Veteran readers of my column over the years will be forgiven
if they skim through the first couple of paragraphs here
today, them move on elsewhere in the STAR, perhaps saying to
themselves, "but he's said all of this before". They
would be right. I have said all of this before. Alas, it all
bears repeating one last time (I hope), and is prompted by
the current debate which asks that "free association" be
included as a fourth alternative in Gov. Rosselló's
proposed criollo referendum (not plebiscite) in December.
As I understand it, this fourth option to statehood,
commonwealth and independence would essentially turn Puerto
Rico into a sovereign entity, but not quite independent;
one that would allow Puerto Rico to exist in free
association with the United States. You could make be case
that free association would be "culminated commonwealth";
to use be ubiquitous buzz word of a generation ago;
that even the culmination gurus never expected to
get from Washington.
And they would be right. Look, I can also make the case that
free association would be the ideal political status for
Puerto Rico; it is an imaginative, flexible, visionary
and conceptually daring, on that the international community
would recognize and perhaps even encourage. Indeed, if any
society of people fits the bill for free association with a
metropolitan power, it is Puerto Rico, in my estimation.
But there's only one problem. As the U.S. Constitution
is now written, free association; that is, one
smaller but somewhat sovereign nation; is just not
possible. Maybe the U.S. Constitution could be amended to
accommodate just such an arrangement, but that is laborious
and very lengthy process at best. Perhaps the arrangement
that the Native American or Indian tribal "nations" have
with Washington is analogous, but that goes way back to
Nonetheless, the free associationists in Puerto Rico usually
reply. "Aha! And what about the Trust Territories of the
Pacific, such as Micronesia, that worked out a free
association arrangement with the United States?"
Well, what about it? Because, as I have written in
this space many time since the mid-1980s, it is
apples and oranges to compare Puerto Rico's political
status situation with that of the Trust Territories of the
Pacific. For starters the United States acquired Puerto Rico
after the Spanish-American War of 1898 and immediately
assumed sovereignty over the island. But in the case of the
Trust Territories of the Pacific, the United States never,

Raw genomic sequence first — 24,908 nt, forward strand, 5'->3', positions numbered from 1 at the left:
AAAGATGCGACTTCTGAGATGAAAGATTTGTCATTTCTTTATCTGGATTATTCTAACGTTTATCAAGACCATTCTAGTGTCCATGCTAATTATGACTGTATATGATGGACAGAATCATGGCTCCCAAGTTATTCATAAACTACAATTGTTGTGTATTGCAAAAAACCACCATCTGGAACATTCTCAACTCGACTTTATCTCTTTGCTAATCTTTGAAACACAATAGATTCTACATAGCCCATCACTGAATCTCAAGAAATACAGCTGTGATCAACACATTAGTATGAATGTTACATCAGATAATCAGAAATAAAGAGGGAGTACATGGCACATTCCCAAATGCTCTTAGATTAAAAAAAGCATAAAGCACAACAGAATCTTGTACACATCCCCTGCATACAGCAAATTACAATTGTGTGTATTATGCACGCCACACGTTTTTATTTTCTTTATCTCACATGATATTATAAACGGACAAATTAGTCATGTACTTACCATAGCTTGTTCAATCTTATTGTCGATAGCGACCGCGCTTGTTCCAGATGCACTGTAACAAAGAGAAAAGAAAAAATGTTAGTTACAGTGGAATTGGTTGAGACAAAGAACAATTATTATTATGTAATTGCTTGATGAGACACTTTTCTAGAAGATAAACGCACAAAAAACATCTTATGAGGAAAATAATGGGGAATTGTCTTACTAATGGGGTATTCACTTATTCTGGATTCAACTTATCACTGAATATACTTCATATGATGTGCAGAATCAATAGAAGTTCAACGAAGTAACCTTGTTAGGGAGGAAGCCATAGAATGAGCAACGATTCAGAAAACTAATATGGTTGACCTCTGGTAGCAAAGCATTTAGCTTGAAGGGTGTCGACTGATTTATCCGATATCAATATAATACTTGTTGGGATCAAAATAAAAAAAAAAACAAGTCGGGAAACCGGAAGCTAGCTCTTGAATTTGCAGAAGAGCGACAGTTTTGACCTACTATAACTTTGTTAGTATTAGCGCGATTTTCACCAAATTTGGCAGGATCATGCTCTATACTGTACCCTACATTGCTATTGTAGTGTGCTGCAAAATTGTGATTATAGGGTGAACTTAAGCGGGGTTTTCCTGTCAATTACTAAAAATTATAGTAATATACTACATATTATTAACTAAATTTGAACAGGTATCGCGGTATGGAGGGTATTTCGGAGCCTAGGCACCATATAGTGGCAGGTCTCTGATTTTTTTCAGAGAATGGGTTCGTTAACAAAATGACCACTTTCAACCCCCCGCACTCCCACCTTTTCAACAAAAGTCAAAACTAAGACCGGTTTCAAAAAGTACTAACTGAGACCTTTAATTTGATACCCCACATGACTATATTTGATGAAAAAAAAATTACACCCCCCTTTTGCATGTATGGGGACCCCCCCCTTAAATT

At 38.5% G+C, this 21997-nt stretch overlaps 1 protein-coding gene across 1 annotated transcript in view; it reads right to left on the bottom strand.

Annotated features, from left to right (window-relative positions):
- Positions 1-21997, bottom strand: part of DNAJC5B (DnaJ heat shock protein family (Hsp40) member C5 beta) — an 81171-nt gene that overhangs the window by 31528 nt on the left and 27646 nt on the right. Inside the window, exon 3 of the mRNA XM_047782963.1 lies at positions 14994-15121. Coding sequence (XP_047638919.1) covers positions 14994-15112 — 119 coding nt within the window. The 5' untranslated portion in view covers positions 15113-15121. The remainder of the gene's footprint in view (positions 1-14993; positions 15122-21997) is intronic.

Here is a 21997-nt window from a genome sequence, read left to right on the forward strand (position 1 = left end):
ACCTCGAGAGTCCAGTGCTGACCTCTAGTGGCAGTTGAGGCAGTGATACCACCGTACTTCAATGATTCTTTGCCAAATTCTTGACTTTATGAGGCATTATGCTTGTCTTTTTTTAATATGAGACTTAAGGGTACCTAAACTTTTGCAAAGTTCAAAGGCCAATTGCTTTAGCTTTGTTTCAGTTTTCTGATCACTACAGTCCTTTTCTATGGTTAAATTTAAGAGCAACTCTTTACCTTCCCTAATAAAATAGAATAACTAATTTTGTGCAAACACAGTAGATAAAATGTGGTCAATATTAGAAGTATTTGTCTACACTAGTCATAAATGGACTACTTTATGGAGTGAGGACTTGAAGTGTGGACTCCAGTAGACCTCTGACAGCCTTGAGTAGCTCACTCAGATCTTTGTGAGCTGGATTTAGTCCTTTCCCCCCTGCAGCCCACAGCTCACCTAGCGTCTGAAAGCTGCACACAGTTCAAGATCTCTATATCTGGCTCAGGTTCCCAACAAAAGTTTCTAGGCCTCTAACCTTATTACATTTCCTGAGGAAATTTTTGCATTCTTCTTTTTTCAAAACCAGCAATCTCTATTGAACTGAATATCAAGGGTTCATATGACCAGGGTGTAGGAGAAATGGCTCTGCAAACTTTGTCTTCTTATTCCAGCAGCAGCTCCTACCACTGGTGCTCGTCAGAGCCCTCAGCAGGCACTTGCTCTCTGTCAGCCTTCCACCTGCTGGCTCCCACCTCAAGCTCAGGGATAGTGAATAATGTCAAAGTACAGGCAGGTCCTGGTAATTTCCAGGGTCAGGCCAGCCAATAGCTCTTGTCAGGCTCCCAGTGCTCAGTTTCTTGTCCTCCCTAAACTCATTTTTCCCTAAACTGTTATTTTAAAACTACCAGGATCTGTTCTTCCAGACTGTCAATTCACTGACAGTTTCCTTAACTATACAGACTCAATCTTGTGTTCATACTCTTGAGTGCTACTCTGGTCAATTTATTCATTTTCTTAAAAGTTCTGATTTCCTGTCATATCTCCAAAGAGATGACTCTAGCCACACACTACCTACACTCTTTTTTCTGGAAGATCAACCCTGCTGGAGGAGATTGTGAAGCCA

and this is important, acquired those
islands, nor did it assume sovereignty over them; in short,
the United States never "owned" them.
Neither did the residents of the Trust Territories ever
acquire U.S. citizenship. Simply put, those islands were
assigned to the U.S. by the U.N. Trusteeship Council after
World War II, as many other areas worldwide, held by
Japan or Germany, were assigned to other nations
after the war.
Having been assigned to the United States for stewardship,
the Trust Territories of the Pacific (and all the other
trust territories in the world) were automatically set on a
path of future political status action by the United Nations
that would ultimately result in those resident voting freely
among several U.N. - recognized options, of which free
association was one.
Now, this is the important thing to remember: The United
States, a signatory to the U.N. charter, could do nothing to
prevent that political status process from taking place.
Why? Because the Trust Territories of the Pacific were never
U.S. territories to begin with. They were simply on loan
from the U.N. Trusteeship Council to the United States (and
to the other victorious power after the war). The islanders
thus became "U.S. nationals", not U.S. citizens.
Eventually, some of those small, very remote islands in the
Pacific voted for "free association" with the United States.
That status was granted by Washington. It really had no
choice in the matter. The United States was merely
fulfilling its ultimate obligation that was mandated
mandated by the United Nations. End of story.
But, Puerto Rico, being Puerto Rico, that, of course, is not
the end of the story. The free associationists simply go
into full-scale denial and continue to say, "Well, if
Washington can do it for some little island way out in the
Pacific Ocean, why can't it simply do the same for
much larger Puerto Rico, where the stakes are higher?"
Why? indeed. But that's just not the way things are
done when you have the U.S. Constitution standing in the way
(and U.N. laws for non-Trust Territories do not supersede
the U.S. Constitution). In the case for the Trust
Territories, full constitutional guarantees never applied to
them. The ultimate irony, of course, is that had Puerto Rico
somehow been know as the Trust Territory of Puerto Rico, the
story could have been a whole lot different. Alas, there was
no United Nations, much less a League of Nations, around at
the time when Puerto Rico could have been "lent" to the
United States for administrative purposes until a final
political status, including free association,
would have been voted on by Puerto Ricans in a real
plebiscite, whole parameters would have been set not by
Washington but by a (hypothetical) international
But that didn't happen in Puerto Rico's case. As
such, Washington's hands are really tied as to what it
can offer Puerto Rico other than statehood, independence or
commonwealth (perhaps a slightly improved commonwealth). A
constitutional amendment, or perhaps a special treaty
of some kind, could rectify all of that as far as a
free association concept is concerned, but it's very
difficult to do so.
Will someone prove me wrong on all of the above? But if I am
not wrong, why are some people raising expectations about a
status formula; free association; that
can't be met?